Active Agenda's XML spec development process changes all that. We refer to it as "spec2app". It means that the user expert can implement new modules, and do many changes, fixes and updates to the user interface and data structure without having to involve (and wait for) a programmer before seeing them in action. Precise definitions in a highly structured format also means that the risk of human misunderstandings in communicating and interpreting these specs is reduced. The XML specs also double as reference documentation.
Customizing Active Agenda
ModulesIn Active Agenda, a module is really a table within the database. Modules can be easily added and/or customized using XML and simple syntax. The XML module definitions generate the tables, table relationships, user interface, charts, and a variety of built in functionalities (e.g. blank forms for manual data collection).
Module FieldsModule fields are modified using simple XML module definition files. Module table fields are added or customized within the element. Any field stipulated within the section can be included within the module's record list (), made searchable within the , displayed on it's , made available for data entry on one or more and used to make .
Table RelationshipsActive Agenda's module structure is simple and straight forward. We use submodules to create one to many relationships between modules. Submodules can be limited to direct relationships between a module and submodules that are specific to the parent, or central submodules can be used to establish one-to-many relationship between one submodules and many parents. We use association modules for many-to-many relationships.
Using AddOn FilesAddOn files provide a way to extend an XML Module Definition of a "host" module without modifying the original module definition file. An AddOn file is in itself an XML file. The purpose of this functionality is to enable easier distribution of additions to the standard module definitions.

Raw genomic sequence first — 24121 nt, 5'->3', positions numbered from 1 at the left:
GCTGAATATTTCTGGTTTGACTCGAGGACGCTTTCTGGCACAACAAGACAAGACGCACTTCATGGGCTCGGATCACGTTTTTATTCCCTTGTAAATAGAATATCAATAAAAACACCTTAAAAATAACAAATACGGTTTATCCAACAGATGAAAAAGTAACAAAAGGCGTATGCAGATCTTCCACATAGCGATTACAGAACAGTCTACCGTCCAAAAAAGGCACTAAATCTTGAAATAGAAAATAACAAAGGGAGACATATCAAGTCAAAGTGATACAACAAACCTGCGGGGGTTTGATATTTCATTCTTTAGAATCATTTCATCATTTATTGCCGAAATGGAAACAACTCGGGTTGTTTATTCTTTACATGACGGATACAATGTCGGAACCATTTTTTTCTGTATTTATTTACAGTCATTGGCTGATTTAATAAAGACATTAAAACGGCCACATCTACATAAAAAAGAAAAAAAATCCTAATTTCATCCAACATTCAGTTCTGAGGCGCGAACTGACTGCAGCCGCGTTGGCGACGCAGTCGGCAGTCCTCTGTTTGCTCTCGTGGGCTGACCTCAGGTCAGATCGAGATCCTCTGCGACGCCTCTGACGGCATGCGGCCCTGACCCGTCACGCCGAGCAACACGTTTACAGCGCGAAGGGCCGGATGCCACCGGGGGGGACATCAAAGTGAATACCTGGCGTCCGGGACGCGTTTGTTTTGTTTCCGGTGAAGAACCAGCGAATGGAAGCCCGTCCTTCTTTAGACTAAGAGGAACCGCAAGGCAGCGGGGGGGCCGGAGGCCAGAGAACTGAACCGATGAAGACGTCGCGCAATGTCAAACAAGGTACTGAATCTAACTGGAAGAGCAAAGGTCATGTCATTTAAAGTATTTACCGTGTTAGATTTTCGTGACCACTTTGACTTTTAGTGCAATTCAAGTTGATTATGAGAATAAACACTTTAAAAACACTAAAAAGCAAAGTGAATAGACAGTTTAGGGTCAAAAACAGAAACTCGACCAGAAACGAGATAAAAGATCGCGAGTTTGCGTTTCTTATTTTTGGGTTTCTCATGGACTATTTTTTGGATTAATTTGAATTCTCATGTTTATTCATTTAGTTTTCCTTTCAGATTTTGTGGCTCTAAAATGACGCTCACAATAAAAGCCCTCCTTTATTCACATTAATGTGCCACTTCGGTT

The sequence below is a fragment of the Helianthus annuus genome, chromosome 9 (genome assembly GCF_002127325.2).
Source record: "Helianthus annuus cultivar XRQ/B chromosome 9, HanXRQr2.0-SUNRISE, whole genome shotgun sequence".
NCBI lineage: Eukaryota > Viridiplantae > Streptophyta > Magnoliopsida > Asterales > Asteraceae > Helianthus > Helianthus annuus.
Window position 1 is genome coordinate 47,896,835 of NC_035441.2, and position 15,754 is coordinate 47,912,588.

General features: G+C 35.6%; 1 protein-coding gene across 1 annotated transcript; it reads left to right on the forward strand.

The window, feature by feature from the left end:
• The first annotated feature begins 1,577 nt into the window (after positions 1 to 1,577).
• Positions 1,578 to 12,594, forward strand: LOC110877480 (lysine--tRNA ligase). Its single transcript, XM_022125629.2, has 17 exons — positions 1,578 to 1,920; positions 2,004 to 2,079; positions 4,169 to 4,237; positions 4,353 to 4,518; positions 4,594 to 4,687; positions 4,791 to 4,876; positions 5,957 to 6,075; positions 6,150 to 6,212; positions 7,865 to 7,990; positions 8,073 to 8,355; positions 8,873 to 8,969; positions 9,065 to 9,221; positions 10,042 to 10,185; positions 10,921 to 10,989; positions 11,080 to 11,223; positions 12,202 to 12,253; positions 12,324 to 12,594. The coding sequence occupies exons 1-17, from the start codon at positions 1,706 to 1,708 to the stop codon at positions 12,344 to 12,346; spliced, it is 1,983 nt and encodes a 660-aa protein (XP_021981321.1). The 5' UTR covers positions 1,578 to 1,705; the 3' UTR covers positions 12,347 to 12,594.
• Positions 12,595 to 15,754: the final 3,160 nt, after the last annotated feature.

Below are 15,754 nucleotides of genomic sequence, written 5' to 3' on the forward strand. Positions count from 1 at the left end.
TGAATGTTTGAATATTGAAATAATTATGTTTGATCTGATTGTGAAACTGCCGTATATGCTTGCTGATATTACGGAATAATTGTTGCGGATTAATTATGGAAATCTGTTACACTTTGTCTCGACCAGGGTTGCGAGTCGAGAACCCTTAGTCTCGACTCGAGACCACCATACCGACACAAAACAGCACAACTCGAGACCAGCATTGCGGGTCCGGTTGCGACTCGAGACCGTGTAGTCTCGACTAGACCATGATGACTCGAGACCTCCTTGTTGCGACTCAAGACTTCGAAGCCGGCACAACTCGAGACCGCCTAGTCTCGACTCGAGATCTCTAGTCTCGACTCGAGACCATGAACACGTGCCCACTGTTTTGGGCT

Optional AddOnsThe AddOn capability has been extended to enable "optional" AddOns that may be useful to people based on similar industries (e.g. education), similar topics (e.g. injury reporting), or similar jurisdictions (e.g. California). The Optional files are located in the 'active_agenda/optional' subfolders (see image below). Optional folders must be stipulated within the config.php file located in the active_agenda folder.
ThemesYou must create a theme before you can generate one! Active Agenda uses an XML theme configuration file to stipulate the colors and images to be used with a theme file (theme-config.xml). The theme configuration file is located in the active_agenda/web/themes folder. A great way to start a custom theme file is to copy a named theme folder (e.g. aa_theme) into the active_agenda/web/themes folder under a new name.
System ModulesSystem modules are tables used by the system during module generation. These modules are not exposed to users and run in the background. You should consider these modules "off limits" and avoid temptations to modify them. Modifying system modules will negatively impact functionality.
Calculated Severity Cache
Consistency Condition States
Dashboard Chart Conditions
Code Type DependenciesThe Code Type Dependencies module is automatically populated during module generation. The module captures and lists all of the modules that "depend on" each code type. If a code type appears in a module, it is listed in the Code Type Dependencies list.
The only field you can modify in the Code Type Dependencies module is the Master Article field. This field allows you to assign a master support article to each code type dependency. These associations make it possible to generate a Tiki Wiki table formatted report. The report allows you to insert the Tiki Wiki table syntax into the respective support articles. The Tiki formatted tables include the: Code Type ID; Code Title; and which module(s) use which codes types.